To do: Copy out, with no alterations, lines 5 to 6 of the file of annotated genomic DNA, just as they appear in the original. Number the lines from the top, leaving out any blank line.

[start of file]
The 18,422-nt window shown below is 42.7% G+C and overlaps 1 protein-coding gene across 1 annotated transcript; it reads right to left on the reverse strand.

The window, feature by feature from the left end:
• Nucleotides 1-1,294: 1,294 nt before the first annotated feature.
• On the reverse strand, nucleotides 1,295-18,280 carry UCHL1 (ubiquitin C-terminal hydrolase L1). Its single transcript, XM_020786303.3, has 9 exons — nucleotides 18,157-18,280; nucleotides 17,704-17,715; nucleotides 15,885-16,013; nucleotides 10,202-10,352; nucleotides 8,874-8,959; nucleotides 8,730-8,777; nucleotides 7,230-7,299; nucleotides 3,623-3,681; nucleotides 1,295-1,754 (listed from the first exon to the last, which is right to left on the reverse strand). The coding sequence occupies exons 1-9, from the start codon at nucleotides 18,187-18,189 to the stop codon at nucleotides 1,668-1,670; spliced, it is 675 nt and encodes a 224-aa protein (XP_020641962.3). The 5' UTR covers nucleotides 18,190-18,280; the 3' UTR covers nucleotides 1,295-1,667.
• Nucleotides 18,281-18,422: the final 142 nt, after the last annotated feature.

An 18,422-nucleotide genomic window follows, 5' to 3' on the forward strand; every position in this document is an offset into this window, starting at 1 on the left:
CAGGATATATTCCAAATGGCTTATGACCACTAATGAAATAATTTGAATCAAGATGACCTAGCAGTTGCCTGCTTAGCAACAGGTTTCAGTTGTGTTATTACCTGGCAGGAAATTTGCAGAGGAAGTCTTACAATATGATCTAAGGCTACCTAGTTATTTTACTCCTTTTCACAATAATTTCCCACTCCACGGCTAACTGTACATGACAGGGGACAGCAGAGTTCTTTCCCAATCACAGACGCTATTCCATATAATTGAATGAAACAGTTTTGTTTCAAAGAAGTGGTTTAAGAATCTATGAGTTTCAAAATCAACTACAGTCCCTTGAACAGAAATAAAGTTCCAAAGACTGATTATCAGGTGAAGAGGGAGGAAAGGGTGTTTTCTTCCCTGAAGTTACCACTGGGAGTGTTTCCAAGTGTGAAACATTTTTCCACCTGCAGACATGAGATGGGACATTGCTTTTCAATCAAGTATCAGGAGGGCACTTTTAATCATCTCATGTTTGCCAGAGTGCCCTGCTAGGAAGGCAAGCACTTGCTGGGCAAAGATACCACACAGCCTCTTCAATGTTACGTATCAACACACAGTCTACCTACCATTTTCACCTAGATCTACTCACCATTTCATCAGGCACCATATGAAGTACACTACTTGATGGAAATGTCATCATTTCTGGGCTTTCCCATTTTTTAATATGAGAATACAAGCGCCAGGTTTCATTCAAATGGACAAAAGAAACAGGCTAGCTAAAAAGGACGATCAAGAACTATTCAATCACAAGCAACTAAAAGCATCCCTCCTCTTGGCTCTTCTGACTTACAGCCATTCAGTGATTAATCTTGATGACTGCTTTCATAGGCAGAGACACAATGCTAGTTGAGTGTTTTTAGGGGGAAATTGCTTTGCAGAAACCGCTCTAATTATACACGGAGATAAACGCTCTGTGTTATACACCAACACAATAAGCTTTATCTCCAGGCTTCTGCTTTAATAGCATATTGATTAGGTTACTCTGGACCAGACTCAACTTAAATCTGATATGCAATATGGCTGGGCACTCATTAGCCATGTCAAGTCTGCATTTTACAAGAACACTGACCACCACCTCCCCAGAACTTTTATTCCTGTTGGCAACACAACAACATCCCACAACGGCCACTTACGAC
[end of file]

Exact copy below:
• Nucleotides 18,281-18,422: the final 142 nt, after the last annotated feature.

An 18,422-nucleotide genomic window follows, 5' to 3' on the forward strand; every position in this document is an offset into this window, starting at 1 on the left: